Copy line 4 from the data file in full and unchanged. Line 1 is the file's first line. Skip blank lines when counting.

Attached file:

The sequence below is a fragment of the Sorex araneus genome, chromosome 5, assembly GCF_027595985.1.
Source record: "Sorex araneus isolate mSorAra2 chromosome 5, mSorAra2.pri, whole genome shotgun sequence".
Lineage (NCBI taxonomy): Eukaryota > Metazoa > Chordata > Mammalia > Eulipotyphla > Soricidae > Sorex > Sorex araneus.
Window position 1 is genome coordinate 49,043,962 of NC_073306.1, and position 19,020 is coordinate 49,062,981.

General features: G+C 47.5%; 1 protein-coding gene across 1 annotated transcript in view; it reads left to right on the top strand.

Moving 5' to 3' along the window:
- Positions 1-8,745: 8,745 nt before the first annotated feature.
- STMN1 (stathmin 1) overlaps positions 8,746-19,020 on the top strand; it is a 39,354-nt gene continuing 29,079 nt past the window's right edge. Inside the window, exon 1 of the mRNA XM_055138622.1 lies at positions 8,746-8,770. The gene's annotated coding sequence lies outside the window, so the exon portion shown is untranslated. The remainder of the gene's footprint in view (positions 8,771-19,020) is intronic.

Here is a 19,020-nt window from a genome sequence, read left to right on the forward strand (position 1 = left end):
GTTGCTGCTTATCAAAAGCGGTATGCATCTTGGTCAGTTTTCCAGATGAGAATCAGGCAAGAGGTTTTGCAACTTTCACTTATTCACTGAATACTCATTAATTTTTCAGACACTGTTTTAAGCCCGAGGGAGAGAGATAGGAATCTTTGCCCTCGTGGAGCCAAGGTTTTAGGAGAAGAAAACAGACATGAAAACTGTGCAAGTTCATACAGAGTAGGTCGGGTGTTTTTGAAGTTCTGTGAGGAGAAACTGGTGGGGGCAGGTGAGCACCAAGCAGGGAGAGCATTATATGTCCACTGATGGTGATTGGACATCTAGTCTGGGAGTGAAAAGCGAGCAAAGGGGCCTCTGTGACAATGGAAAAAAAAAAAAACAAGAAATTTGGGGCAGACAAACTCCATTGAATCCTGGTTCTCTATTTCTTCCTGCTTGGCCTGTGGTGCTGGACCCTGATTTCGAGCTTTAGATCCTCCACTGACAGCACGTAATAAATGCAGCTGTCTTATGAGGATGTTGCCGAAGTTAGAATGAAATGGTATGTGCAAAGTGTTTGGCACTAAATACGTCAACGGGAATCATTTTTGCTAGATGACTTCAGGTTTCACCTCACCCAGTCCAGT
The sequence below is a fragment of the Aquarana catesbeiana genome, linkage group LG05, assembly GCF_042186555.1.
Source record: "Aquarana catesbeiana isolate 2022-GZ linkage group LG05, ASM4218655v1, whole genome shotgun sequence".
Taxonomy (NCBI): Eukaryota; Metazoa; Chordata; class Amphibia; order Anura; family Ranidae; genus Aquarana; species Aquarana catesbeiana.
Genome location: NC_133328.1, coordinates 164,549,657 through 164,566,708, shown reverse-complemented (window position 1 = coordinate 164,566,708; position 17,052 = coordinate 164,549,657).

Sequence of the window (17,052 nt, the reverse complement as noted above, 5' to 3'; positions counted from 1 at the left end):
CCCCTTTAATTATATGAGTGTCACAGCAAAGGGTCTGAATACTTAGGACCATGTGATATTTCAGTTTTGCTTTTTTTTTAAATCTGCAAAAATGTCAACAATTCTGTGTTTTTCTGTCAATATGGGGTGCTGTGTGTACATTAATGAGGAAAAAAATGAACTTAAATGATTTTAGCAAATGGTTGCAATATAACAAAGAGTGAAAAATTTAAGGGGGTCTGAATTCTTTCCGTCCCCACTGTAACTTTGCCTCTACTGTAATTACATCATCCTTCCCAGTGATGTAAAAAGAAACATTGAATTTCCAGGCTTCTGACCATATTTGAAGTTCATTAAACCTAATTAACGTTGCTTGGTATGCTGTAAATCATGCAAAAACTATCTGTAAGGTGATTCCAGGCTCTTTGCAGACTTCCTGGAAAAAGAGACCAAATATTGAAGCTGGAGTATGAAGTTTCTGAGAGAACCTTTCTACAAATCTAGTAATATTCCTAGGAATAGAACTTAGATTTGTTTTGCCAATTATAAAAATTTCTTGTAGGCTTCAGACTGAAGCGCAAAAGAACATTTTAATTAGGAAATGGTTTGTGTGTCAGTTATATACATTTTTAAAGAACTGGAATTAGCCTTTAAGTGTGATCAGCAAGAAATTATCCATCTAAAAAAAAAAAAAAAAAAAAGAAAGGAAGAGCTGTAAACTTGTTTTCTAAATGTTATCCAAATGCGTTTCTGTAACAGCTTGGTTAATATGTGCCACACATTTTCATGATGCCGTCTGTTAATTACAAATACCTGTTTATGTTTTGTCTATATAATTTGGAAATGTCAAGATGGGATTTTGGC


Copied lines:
Window position 1 is genome coordinate 49,043,962 of NC_073306.1, and position 19,020 is coordinate 49,062,981.